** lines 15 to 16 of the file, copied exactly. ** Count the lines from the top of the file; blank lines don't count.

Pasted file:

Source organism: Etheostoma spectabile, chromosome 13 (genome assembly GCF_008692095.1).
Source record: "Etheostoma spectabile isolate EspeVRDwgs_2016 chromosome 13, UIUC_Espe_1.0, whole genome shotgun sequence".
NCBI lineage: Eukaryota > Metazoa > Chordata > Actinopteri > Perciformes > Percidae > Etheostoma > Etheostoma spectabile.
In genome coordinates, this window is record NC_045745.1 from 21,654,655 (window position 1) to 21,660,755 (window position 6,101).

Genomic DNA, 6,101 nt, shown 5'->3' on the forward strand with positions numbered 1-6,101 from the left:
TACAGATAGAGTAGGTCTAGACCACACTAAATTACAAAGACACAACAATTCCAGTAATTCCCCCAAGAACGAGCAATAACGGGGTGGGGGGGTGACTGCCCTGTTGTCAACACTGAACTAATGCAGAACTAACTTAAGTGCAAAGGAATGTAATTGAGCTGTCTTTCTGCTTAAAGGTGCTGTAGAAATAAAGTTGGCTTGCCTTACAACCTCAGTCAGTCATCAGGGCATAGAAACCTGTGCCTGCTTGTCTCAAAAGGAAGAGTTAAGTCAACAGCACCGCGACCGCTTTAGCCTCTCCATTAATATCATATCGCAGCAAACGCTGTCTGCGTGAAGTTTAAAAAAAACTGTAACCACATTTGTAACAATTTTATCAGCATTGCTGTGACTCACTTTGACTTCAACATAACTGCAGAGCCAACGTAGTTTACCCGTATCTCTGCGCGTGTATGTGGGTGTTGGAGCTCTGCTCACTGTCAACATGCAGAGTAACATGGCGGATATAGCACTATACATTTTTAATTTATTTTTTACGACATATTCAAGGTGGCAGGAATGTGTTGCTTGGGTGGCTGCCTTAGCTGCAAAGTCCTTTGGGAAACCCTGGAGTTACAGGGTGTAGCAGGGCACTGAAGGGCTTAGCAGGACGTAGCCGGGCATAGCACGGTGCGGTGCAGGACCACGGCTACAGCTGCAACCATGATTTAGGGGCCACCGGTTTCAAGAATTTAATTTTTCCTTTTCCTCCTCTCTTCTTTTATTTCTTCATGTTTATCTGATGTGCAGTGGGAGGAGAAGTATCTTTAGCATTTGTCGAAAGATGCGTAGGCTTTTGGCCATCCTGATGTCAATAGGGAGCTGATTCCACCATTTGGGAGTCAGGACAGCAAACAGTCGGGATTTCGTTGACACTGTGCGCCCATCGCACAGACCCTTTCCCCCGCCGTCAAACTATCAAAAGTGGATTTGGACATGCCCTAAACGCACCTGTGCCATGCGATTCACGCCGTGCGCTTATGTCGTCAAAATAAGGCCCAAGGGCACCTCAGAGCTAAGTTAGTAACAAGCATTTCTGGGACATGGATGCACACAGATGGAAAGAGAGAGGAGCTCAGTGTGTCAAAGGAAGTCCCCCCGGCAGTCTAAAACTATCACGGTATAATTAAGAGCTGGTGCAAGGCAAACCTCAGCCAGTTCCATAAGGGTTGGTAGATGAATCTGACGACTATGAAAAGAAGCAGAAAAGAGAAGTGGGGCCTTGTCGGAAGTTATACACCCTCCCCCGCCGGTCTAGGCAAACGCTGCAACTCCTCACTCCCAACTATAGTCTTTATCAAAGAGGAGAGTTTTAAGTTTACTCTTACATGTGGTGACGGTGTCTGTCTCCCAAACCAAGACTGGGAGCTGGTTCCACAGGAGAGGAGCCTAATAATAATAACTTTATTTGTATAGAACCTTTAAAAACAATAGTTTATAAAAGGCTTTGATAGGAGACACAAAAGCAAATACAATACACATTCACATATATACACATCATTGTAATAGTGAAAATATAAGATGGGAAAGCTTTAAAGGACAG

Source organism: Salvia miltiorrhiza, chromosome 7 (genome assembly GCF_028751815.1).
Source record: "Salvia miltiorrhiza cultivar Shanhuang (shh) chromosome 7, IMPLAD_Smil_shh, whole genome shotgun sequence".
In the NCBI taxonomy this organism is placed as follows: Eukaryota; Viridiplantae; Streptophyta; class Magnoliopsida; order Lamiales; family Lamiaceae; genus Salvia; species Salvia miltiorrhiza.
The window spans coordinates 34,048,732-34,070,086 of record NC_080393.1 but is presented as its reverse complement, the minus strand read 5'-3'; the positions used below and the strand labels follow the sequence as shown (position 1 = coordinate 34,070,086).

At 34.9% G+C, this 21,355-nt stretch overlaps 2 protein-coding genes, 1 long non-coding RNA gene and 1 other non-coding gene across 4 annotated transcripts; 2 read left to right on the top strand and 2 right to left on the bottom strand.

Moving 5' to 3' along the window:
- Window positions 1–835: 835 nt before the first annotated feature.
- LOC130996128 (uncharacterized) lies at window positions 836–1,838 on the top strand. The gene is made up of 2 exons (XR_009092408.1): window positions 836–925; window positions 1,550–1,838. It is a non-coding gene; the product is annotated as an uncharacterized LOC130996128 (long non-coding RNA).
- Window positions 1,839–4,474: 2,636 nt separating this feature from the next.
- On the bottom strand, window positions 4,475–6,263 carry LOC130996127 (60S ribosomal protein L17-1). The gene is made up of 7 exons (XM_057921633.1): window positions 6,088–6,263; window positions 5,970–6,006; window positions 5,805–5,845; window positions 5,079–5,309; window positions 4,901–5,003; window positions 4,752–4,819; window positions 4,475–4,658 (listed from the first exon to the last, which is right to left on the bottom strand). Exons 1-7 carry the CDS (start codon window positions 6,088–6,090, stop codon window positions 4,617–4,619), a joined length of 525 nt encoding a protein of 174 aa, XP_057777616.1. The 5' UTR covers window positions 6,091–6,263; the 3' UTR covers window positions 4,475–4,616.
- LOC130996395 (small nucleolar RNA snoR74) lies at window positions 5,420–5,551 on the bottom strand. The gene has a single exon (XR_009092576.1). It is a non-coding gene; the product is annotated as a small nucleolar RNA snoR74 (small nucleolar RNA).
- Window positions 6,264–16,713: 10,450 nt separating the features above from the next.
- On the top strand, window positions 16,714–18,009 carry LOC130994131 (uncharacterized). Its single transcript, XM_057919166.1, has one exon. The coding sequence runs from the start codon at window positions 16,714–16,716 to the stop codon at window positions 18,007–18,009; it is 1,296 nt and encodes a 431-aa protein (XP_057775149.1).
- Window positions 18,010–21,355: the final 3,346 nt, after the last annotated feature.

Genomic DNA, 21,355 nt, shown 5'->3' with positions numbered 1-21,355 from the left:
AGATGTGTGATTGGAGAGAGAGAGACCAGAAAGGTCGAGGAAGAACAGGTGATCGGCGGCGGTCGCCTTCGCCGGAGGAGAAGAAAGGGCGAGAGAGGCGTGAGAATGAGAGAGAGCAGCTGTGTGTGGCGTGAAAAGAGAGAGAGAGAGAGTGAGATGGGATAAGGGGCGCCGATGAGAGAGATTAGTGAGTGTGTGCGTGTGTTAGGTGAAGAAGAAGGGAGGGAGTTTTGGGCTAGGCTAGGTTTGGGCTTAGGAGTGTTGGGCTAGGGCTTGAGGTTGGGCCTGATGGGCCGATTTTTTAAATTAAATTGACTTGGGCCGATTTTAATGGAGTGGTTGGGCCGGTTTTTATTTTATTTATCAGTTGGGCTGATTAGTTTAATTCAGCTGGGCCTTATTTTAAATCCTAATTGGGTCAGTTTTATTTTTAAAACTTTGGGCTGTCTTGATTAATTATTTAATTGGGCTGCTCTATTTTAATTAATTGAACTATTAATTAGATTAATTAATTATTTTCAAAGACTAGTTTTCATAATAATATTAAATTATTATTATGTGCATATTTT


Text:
- Window positions 1,839–4,474: 2,636 nt separating this feature from the next.
- On the bottom strand, window positions 4,475–6,263 carry LOC130996127 (60S ribosomal protein L17-1). The gene is made up of 7 exons (XM_057921633.1): window positions 6,088–6,263; window positions 5,970–6,006; window positions 5,805–5,845; window positions 5,079–5,309; window positions 4,901–5,003; window positions 4,752–4,819; window positions 4,475–4,658 (listed from the first exon to the last, which is right to left on the bottom strand). Exons 1-7 carry the CDS (start codon window positions 6,088–6,090, stop codon window positions 4,617–4,619), a joined length of 525 nt encoding a protein of 174 aa, XP_057777616.1. The 5' UTR covers window positions 6,091–6,263; the 3' UTR covers window positions 4,475–4,616.